1.) Identify the potential ethical issues involved in this case.
Among the potential ethical issues that may arise from this case are the psychologist’s competence, the confidentiality of the clients’ records, and the necessity of informed consent. First, the psychologist’s competence in the conduct of group processes may be an issue here since the workshop clearly involves multiple clients that may pose difficulties for a single therapist or psychologist in providing quality service to each individual client. Second, safeguarding the confidentiality of the clients’ records may be problematic since Lynn may be obliged by the principal who hired her for the workshop to turn over the results and minutes of the group consultation.
Accordingly, the psychologist’s integrity may also be challenged as she confronts pressure from the employer to report the not only the outcomes but also the process undergone in the workshop. (Hepworth, Rooney, & Larsen 60) The nature of the session may also result in breaches of confidentiality that are beyond Lynn’s control as the proceedings of the workshop could be a source of conversation and even become gossip-fodder for its participants. Third, informed consent could be an issue here since the participants of the workshop could have been pressured by the administration to attend or they might not be aware of the risks involved in their participation.
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The consultation relationship that defined in this case is that of the partnership between Lynn as the therapist and the group of teachers and administrators as client. On the other hand, while this may be an undertaking that they go through as a group, the psychologist or therapist must bear in mind the individual rights of the clients involved in the consultation process such as self-determination or the client’s freedom to choose solutions and alternatives for his or herself. Likewise, each individual client in this setting has the right to decline participation in the consultation process, to be properly informed of the advantages and possible disadvantages if they choose to participate, and for confidentiality to be safeguarded.
3.) Discuss the role informed consent plays in this case.
As previously discussed, the issue of confidentiality in this case may be more difficult to maintain given the nature of the workshop. Hence, informed consent plays a relevant role in ensuring that clients’ welfare is protected. It is Lynn’s responsibility to ensure that the participants of the workshop were properly informed of the risks involved especially in this case where other issues such as labor-management may arise.
4.) Discuss the main ethical considerations that need to be taken into account when entering into consultation relationships.
Accordingly, therapists and other professionals involved in helping relationships should always take into consideration their primary ethical responsibilities to ensure that the helping relationship established between the therapist and client is as close to the ideal as possible. (Butler & Gardner, 209) Ethical practice therefore means putting client’s rights and welfare at the fore of the relationship and considering key ethical issues including a) client self-determination, b) confidentiality, c) informed consent, d) maintaining professional boundaries, and e) integrity. These ethics are interrelated. Client self-determination underlines the importance of involving the client as much as possible in the consulting process from goal-setting to setting the expectations of the relationship and this underlines the relevance of informed consent and confidentiality. Corey, Schneider-Corey, & Callanan (2007) stress the importance of informing the clients and participants of the consulting process on all aspects of the consultation particularly the “goals and purpose of the consultation, the limits to confidentiality, the potential benefits, any potential risk, the potential outcomes of intervention, and their freedom to decline to participate in the consulting process.” (386) Likewise, maintaining professional boundaries and ensuring confidentiality enables the client to be freely share his or her thoughts, issues, and other sensitive information with the therapist because of the knowledge that this is a professional relationship established and that the professional therapist would safeguard his or her personal information (Hepworth, Rooney, & Larsen 65). Thus, the therapist is also able to practice integrity and honesty in his or her dealing with the client.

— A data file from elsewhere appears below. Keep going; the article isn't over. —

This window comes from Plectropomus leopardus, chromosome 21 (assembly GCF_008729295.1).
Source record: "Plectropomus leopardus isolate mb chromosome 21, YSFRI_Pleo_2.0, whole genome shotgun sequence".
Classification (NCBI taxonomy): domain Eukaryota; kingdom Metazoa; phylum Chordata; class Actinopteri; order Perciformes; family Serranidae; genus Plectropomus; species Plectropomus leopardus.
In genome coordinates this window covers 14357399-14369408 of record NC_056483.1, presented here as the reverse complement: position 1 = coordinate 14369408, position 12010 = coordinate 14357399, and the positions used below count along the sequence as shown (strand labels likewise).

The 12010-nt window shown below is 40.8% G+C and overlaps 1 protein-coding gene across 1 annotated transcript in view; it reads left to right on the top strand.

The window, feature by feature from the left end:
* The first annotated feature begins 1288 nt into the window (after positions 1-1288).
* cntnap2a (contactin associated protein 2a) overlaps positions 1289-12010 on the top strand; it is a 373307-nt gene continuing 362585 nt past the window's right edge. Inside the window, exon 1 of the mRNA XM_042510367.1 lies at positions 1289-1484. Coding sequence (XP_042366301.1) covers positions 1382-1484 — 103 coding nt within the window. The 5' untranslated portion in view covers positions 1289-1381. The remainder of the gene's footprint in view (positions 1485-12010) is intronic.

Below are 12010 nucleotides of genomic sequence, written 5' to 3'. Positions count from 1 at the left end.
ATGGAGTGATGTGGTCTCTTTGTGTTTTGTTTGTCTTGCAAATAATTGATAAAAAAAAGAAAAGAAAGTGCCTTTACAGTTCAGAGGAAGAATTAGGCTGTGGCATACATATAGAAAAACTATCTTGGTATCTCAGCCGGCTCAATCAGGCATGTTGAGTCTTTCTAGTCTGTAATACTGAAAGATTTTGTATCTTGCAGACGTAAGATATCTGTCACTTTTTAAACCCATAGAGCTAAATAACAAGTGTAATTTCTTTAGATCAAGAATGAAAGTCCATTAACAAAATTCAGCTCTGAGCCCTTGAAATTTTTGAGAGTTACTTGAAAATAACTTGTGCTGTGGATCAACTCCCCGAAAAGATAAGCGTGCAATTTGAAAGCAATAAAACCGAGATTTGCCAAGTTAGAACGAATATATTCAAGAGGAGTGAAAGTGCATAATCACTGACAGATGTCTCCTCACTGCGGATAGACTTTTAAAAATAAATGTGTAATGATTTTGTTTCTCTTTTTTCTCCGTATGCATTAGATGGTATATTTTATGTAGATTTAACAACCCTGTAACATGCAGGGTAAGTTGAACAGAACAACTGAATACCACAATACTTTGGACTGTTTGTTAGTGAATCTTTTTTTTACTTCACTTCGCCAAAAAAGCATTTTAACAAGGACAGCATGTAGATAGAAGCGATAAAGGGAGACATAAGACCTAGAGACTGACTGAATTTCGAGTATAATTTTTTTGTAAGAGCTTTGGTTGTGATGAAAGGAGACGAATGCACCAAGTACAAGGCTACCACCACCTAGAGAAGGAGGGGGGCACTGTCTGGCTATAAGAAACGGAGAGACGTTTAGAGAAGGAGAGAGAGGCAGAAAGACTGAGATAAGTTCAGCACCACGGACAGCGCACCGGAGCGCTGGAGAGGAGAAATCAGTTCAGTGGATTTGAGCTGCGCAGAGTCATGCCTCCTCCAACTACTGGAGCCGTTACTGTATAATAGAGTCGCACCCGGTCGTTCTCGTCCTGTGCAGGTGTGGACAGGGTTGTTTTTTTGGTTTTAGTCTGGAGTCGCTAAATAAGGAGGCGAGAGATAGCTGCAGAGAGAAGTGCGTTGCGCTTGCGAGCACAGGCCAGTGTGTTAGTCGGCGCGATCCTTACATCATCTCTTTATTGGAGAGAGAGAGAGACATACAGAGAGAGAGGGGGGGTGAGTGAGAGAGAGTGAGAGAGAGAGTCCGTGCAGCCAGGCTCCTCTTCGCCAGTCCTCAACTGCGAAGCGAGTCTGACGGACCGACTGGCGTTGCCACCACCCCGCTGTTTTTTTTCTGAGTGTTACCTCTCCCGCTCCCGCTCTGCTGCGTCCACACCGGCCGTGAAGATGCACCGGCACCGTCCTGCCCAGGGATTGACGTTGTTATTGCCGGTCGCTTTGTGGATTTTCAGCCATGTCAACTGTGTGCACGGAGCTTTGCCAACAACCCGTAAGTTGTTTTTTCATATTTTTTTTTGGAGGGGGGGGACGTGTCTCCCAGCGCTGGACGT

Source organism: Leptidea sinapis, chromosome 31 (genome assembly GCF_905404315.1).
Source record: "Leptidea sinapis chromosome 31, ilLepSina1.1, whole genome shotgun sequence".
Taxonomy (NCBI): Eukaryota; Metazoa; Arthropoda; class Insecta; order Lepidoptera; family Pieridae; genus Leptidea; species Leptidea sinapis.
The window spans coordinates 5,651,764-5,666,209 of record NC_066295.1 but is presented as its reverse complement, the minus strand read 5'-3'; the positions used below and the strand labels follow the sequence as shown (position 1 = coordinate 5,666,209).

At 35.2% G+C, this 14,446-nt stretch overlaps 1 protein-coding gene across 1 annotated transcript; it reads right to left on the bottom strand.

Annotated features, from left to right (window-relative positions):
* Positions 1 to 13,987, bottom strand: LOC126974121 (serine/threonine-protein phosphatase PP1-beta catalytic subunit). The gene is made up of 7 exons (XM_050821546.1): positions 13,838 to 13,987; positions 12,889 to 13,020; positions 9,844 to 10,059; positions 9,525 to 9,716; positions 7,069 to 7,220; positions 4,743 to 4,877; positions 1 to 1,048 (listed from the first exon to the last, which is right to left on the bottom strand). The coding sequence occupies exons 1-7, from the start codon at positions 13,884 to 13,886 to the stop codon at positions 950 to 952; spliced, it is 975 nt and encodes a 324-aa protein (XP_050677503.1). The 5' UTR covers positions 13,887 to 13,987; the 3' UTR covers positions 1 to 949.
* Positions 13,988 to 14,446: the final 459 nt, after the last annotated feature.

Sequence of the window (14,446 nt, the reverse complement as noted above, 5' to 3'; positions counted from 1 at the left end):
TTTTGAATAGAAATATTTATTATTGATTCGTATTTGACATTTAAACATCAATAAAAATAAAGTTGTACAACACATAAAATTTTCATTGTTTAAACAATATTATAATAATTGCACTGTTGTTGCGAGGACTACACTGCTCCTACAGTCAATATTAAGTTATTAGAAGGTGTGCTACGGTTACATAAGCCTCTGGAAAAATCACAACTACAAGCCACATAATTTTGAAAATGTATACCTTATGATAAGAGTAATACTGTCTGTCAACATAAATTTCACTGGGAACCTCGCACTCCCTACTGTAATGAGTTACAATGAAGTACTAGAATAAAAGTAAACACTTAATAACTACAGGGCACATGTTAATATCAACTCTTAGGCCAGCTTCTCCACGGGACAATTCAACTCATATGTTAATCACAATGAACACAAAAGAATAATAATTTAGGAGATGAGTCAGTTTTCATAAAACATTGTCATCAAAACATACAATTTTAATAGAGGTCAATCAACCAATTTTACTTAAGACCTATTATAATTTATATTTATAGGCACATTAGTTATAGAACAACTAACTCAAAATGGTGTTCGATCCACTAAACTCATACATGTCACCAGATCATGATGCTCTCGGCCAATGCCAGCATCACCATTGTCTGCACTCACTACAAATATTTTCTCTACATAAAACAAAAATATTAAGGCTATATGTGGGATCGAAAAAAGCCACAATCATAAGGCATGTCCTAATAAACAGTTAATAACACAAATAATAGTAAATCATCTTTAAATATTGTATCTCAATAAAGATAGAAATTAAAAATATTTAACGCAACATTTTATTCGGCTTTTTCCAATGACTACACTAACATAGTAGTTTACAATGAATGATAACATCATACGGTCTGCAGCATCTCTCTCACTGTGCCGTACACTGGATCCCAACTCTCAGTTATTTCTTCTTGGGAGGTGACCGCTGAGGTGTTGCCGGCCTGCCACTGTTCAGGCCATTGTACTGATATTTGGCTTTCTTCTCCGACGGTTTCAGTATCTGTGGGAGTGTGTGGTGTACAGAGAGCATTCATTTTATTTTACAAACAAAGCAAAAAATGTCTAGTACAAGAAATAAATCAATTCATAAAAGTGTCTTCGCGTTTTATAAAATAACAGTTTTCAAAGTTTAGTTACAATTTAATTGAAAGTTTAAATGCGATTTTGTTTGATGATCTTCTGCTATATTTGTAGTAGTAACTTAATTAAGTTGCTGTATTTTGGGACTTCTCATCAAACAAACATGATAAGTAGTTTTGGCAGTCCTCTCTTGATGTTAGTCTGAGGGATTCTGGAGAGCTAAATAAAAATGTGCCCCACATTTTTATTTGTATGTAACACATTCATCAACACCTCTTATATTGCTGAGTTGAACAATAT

Butler, M.H. & Gardner, B. C. (2001). Ethics and the ideal helping relationship: Response to Hill and Mamalakis. Family Relations, 50(3): 209-214.
Corey, G., Schneider-Corey, M. & Callanan, P. (2007) Issues and Ethics in the Helping Professions (7th ed.) Belmont, CA: Thomson Brooks/Cole.
Hepworth, D.H., Rooney, R.H. & Larsen, J. (2006). Direct Social Work Practice: Theory and Skills (7th ed.) Pacific Grove, CA: Brooks/Cole.
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